Opposing camps evenly matched on millionaire tax fight
Teacher unions raise $10m, businesses just over $9m
IT’S UNIONS VERSUS businesses in a high-stakes and so far evenly matched battle to raise the tax rate on high-income earners.
This November, Massachusetts voters will decide whether to pass a constitutional amendment that would raise the tax rate by 4 percentage points on income over $1 million. If the initiative passes, the extra tax money would be earmarked for education and transportation.
A coalition made up primarily of unions has raised nearly $10 million this year so far for its campaign to pass the amendment, while a group of mostly business people opposing the tax hike has raised over $9 million.
According to campaign finance reports submitted to the Office of Campaign and Political Finance on Friday, the pro-tax committee Fair Share Massachusetts raised $9.9 million this year in cash with another $1.5 million worth of in-kind contributions.
The organization’s expenditures reflect a large investment in staff, indicating that the group is preparing for an on-the-ground field campaign over the next two months.
The liberal Coalition for Social Justice and the Massachusetts Teachers Association also formed their own committees, but those are mainly vehicles to ensure proper reporting when the organizations are reimbursed for staff time and expenses related to ballot question advocacy. The MTA group has not reported any fundraising. The Coalition for Social Justice committee reported $94,000, but $76,500 of that was transferred from Fair Share Massachusetts.
The opposing group, the Coalition to Stop the Tax Hike Amendment, raised around $9.1 million. The biggest sums came from a small number of wealthy business people and companies.
New Balance chairman James Davis donated $1 million, as did the Connecticut-based Rand-Whitney Containerboard company, and Boston-based Suffolk Construction. Bain Capital executive Paul Edgerley and his wife, real estate developer Sandra Edgerley, gave $1 million between them. Many donors work in the financial industry, with Philip Gross, managing director of Adage Capital Management, and the Boston-based investment firm CrossHarbor Capital Partners each donating $500,000. Quincy-based FoxRock Capital gave $400,000.
The committee has spent large sums on consulting fees and is starting to run digital advertising.
Here is a breakdown of fundraising for the other ballot questions:
The ballot question, sponsored by a group of orthodontists and dentists, would require dental insurers to spend at least 83 percent of premiums on clinical costs and quality improvements, rather than administrative costs, similar to an existing rule that exists for health insurance. Supporters of the question see this as a way to rein in high administrative spending and save consumers money. But insurers say dental plans are different from health plans, because their premiums are lower but they have many of the same fixed costs. They say the policy would lead to higher premiums and make dental insurance less affordable.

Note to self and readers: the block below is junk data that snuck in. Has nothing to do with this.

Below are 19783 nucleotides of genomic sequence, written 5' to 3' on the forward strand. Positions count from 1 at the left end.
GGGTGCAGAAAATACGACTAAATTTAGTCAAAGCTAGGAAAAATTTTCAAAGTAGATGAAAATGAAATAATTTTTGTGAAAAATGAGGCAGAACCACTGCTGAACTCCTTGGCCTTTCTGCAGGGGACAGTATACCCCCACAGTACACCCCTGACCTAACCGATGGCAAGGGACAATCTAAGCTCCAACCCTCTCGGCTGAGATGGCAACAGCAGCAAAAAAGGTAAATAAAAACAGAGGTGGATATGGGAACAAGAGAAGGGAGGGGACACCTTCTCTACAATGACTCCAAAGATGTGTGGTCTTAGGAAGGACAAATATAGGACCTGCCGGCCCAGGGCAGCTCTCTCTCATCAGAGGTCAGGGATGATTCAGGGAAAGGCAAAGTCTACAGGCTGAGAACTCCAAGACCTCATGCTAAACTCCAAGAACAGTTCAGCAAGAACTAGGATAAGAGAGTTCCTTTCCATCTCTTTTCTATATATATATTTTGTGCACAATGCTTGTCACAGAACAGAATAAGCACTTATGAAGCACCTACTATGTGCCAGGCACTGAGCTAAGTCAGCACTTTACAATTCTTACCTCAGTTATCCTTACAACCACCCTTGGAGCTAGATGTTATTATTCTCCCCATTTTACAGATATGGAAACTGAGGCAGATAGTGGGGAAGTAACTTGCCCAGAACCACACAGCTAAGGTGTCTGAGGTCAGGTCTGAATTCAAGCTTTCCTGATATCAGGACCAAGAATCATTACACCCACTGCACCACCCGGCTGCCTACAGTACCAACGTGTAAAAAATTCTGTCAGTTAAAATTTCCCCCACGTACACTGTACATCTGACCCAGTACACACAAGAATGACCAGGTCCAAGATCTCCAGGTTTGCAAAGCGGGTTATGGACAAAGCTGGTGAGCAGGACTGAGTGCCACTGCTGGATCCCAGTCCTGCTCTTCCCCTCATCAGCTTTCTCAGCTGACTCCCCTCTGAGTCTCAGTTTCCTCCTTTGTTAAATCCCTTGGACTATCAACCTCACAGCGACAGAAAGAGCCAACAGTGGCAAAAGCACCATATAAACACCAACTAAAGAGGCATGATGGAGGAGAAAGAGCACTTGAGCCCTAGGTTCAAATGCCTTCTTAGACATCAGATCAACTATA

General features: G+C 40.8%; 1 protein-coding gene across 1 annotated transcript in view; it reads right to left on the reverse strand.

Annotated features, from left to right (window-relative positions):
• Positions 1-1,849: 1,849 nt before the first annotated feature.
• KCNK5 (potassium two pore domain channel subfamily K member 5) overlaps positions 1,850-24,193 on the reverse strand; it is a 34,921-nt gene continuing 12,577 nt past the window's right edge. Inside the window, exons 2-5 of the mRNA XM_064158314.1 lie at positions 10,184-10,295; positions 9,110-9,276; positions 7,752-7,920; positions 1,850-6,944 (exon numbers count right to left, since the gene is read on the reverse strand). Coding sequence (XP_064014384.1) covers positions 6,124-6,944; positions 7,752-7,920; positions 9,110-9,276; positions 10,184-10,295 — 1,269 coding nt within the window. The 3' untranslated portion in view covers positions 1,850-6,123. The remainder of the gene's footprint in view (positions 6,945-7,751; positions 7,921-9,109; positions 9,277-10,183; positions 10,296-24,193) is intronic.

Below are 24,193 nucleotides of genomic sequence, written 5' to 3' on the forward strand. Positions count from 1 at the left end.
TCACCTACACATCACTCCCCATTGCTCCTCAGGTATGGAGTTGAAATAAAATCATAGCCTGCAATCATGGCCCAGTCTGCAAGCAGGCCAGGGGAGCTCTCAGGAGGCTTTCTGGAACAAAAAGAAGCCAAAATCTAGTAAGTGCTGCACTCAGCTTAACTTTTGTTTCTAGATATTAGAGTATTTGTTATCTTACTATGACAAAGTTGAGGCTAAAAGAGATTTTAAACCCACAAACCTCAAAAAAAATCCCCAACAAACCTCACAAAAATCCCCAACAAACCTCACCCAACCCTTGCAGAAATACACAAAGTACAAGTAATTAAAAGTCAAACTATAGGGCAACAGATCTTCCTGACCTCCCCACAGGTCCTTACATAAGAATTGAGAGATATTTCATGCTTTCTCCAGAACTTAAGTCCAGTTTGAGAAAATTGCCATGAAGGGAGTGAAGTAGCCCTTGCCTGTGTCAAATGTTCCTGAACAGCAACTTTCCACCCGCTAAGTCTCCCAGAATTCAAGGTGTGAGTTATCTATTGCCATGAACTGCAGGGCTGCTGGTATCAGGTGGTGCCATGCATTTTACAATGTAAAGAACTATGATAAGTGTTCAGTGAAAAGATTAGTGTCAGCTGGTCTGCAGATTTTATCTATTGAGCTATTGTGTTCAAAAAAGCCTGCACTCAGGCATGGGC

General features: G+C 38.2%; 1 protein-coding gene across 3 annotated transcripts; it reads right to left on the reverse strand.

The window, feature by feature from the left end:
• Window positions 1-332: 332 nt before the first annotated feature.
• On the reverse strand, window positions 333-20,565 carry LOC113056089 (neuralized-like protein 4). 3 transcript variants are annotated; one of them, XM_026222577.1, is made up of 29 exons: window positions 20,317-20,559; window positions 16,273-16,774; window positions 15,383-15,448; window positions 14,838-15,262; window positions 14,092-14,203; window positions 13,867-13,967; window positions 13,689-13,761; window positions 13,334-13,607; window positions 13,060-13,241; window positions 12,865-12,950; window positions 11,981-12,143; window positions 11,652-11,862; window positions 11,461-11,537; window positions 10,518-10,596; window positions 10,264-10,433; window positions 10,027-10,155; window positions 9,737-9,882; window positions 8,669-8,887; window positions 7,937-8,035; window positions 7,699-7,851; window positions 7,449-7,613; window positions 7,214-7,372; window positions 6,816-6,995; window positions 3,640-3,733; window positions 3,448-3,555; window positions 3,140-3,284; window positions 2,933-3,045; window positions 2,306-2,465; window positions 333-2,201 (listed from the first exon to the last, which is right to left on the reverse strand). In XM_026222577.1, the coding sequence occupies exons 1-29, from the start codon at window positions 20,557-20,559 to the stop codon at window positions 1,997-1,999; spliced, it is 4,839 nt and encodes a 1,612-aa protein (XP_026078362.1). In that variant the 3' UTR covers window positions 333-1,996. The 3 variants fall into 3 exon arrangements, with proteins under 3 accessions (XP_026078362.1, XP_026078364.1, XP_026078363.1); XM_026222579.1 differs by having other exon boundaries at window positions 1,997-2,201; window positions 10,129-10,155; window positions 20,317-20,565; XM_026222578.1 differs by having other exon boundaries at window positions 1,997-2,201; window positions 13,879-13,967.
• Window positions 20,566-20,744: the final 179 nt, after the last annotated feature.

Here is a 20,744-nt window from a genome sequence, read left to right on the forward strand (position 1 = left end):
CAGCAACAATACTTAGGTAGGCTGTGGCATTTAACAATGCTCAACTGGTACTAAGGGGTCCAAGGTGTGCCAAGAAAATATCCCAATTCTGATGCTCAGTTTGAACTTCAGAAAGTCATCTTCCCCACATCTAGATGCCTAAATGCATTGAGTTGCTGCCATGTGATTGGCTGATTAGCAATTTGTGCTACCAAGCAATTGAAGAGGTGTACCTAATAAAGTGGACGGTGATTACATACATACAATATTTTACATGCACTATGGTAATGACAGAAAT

According to campaign finance reports, the ballot committee formed to oppose the question raised nearly $5 million this year. Of that, $4.5 million was from Dental Service of Massachusetts, the insurance company that operates as Delta Dental. The rest came from other insurance companies – including Principal Life Insurance Company, Sun Life Financial, and Metropolitan Life Insurance Company – with some help through contributions of staff time and contact lists from the National Association of Dental Plans.
The ballot question was spearheaded by orthodontist Mouhab Rizkallah, who has been sued by Attorney General Maura Healey for submitting false claims to MassHealth. The Massachusetts Dental Society later came out in support of it. Supporters are currently divided between three different ballot committees.
Rizkallah’s group, the Committee on Dental Insurance Quality, has raised $888,000, of which Rizkallah gave $851,000. Massachusetts Dental Care Providers for Better Dental Care Benefits, a committee funded mainly by the American Dental Association and the Massachusetts Dental Society, has raised $125,000. A final group, Fair Share for Dental Care, was just formed in August by Robert Leland, a dentist practicing in Hanover, and political strategist Ben Martello. It has not reported raising any money.
Another ballot question attracting money from a narrow segment of industry groups is one that would change the number of alcohol sale licenses available to different types of stores and change the rules governing alcohol sales.
Supporters of the ballot question include the Massachusetts Package Store Association and individual Massachusetts-owned liquor stores. Supporters have raised $803,000 this year, of which $631,500 came from the association and the rest from independent stores, like Kappy’s, Gordon’s Fine Wine and Liquor, Julio’s Liquors, and Baystate Wine Company, among others.
The question is opposed by food stores and the convenience store chain Cumberland Farms. Opponents of the ballot question formed a ballot committee, Food Stores for Consumer Choice, with the forms filed by attorney and former Massachusetts House counsel Louis Rizoli. It has not yet raised any money.
One late-filed ballot question is a referendum to overturn a recently passed law granting driver’s licenses to immigrants without legal status.
Secretary Bill Galvin told organizers Friday that they had gathered enough signatures to make it onto the November ballot.The pro-repeal ballot committee, Fair and Secure Massachusetts, has raised just under $50,000 so far, half from Rick Green, an executive at 1A Auto and an active leader of the conservative Massachusetts Fiscal Alliance.
Supporters of the law are expected to create a ballot question soon, but have not yet begun fundraising.